This site points to interesting papers and materials related to the description of English as an international lingua franca, with an emphasis on teaching, learning, assessment, curriculum design, implementation and evaluation, and teacher education.
English as a lingua franca (ELF) can be defined as “an additionally acquired language system which serves as a common means of communication for speakers of different first languages”. Here's the Wikipedia entry for ELF.
France’s Minister of Culture, Fleur Pellerin, the chief guardian of the French language, told The Local on Wednesday that she saw no point in protecting French from outside influence like English - a sign that the famous blockade against English words has been lifted.
English will still dominate a century from now, but it will no longer share the planet with thousands of other languages. Instead, expect fewer but simpler modes of oral communication on every continent.
Notions like ‘Globish’ have been suggested, proposing an artificially reduced and lexically impoverished code for international communication. This represents what I call ‘language implosion’ – English getting reduced to just bare bones properties, few words, simple structures.
Inadvertently, this intention prolongs a long line-up of failed attempts at constructing artificial languages or simplified Englishes, from ‘Anglic’ to ‘Basic English’. At first sight this may seem a useful notion – but I am positive it is not. It suffers from the same mistaken prescriptive attitude that sometimes wishes to eradicate dialects and ‘bastardized’ usage.
Languages work and evolve in communication; normally they cannot be engineered.
Kaschula, a professor of African language studies at Rhodes University, in South Africa, said he wanted to challenge one of the “myths” about English instruction: “that one must choose one language of instruction.” Kaschula said he doesn't doubt that English is increasingly being used at universities all over the world by students and faculty members for whom it is not a first language -- and that the trend will continue. But he said that there is no reason that this must be at the expense of local languages. His was among a number of comments at a panel here at Going Global, the annual international education meeting of the British Council, that suggested that many of the issues about the rise of global academic English have been oversimplified or ignored.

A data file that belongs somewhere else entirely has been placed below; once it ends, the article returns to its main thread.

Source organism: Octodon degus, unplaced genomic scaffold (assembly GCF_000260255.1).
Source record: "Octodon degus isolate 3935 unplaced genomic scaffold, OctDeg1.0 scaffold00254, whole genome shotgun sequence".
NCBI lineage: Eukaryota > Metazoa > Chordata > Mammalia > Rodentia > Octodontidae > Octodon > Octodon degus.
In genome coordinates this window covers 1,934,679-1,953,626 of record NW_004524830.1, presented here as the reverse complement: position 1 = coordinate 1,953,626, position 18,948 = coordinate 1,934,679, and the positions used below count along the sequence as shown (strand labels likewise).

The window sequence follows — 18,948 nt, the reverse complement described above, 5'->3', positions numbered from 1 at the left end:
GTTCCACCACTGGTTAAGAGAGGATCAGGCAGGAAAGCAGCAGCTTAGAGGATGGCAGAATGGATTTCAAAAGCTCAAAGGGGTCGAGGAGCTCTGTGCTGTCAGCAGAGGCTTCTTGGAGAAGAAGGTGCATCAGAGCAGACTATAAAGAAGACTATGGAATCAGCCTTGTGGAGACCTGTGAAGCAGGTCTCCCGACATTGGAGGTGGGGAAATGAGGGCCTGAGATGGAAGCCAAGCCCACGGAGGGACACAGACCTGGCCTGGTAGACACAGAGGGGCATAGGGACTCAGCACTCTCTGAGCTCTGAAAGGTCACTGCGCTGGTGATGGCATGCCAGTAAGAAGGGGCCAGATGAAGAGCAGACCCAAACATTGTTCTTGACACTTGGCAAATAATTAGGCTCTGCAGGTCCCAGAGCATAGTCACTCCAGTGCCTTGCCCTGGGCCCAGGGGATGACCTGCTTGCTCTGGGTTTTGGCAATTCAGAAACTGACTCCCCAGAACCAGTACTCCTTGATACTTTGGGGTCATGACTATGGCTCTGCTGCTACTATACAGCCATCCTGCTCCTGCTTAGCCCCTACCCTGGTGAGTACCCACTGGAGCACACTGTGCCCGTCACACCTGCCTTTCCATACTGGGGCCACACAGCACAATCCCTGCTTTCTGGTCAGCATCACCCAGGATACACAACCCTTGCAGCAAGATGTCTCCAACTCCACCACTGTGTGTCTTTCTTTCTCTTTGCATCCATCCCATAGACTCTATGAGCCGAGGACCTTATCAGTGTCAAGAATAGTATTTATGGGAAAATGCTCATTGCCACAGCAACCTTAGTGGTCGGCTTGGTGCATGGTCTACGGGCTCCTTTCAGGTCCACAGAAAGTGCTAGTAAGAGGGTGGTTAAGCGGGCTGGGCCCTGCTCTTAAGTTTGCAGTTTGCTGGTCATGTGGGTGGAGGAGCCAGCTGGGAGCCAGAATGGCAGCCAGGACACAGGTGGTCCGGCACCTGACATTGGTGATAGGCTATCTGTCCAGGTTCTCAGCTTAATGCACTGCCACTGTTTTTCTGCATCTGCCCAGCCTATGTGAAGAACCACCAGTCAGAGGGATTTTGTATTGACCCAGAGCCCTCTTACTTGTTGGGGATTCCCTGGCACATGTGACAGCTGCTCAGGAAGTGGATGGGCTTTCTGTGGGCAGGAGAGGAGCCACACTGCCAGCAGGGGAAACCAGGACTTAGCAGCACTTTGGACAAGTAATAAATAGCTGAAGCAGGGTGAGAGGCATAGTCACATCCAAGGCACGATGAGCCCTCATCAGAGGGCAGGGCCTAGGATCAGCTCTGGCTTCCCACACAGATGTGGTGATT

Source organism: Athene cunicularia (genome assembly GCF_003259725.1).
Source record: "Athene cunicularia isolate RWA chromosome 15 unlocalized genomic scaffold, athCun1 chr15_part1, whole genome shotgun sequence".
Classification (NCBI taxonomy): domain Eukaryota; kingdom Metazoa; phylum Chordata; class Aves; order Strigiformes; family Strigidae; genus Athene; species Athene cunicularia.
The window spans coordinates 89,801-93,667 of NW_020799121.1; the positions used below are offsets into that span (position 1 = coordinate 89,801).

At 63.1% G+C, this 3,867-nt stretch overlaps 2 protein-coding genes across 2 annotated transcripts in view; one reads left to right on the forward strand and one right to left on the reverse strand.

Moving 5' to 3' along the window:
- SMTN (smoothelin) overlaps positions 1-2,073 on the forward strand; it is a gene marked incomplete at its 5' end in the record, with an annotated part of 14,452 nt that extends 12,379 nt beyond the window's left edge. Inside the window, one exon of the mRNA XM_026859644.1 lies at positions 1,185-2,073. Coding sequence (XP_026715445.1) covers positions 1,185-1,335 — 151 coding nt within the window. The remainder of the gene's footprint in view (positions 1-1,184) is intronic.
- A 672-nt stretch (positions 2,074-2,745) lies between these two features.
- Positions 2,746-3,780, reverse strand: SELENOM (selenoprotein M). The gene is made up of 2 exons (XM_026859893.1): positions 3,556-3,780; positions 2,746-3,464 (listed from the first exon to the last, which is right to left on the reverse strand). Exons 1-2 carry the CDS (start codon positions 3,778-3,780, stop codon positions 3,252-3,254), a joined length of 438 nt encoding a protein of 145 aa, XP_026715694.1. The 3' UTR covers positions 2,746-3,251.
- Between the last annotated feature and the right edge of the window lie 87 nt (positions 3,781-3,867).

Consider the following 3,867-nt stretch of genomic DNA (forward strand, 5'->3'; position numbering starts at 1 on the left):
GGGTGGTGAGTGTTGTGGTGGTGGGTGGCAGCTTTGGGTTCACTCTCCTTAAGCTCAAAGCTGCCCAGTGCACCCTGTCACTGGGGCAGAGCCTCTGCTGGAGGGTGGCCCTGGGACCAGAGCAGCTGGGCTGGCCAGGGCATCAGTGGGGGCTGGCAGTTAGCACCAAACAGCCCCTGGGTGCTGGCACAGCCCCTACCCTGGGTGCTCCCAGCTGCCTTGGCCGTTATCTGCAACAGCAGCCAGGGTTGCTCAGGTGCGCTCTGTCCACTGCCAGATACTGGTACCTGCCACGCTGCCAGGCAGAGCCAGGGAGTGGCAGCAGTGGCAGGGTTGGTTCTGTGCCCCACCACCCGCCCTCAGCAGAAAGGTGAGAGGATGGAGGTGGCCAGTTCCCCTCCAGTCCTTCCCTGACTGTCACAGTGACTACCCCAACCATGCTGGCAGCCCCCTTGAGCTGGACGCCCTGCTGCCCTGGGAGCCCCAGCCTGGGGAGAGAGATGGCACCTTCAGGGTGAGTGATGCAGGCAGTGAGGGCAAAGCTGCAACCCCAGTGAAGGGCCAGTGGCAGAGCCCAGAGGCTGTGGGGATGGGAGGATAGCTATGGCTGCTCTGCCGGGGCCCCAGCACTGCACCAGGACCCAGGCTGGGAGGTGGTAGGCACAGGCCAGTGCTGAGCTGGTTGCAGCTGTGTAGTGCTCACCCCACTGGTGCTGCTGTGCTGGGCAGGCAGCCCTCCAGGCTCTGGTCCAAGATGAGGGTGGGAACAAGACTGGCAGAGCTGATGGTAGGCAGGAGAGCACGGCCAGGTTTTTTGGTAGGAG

In France, 99.4 percent of students take significant amounts of English by secondary school. It’s 100 percent in the Czech Republic and, yes, the Netherlands, and mostly over 90 percent elsewhere in Europe (for the slackers in Hungary, it’s just 78 percent, and in Portugal for some probably political reason, 47 percent, by far the lowest on the continent).
Research has shown that students who spend time playing online computer or console games reap an added benefit – good grades in English. The study by Helsinki University research student Olli Uuskoski shows that boys in particular tend to enjoy a big payoff, since they can more often be found with a game controller in hand than girls. As English grows in popularity among students, other languages are being left behind.
Nicos Sifakis's insight:
Yet another study that can be used in support of the view that, in Expanding Circle contexts, English is not really a foreign language (in the sense that other "major" languages, such as German, French, etc are).
English speakers are being offered a unique opportunity to spend a month living inside the world’s most secretive state. "The country has made it clear that it’s looking to grow its tourism sector in the coming years,” David Thompson from JTS told the Guardian paper. “To do so will require both international tourism expertise and foreign language skills.”
Let’s say you have an app. It’s specifically designed for users in the USA, or the UK, or some other country where English is primary language. In an English-dominated market, translation is probably the furthest thing from your mind. After all, why would you bother to translate an app into another language when it’s targeted to pizza-lovers in Chicago, or grocery shoppers in Scotland? Fair question. And the answer might be unexpected. Even if you never plan to go overseas, Read more
I had no choice but to approach the information counter and asked the staff if they could help to make an announcement in Mandarin to help locate my missing brother-in-law, who does not understand a word of English.
The counter staff replied that they were not able to do so as they are only allowed to make announcements in English. I was flabbergasted and I asked the staff why, since Chinese is an official language of Singapore as well. Her reply came swift and matter-of-fact: “No, English is THE official language of Singapore.” And she reiterated it more than once.
Linguists and educators believe that it is necessary to create a local CEFR-V, that is, a Vietnamese version of the Common European Framework of Reference for Languages, a set of standards used in teaching of English in Vietnam.
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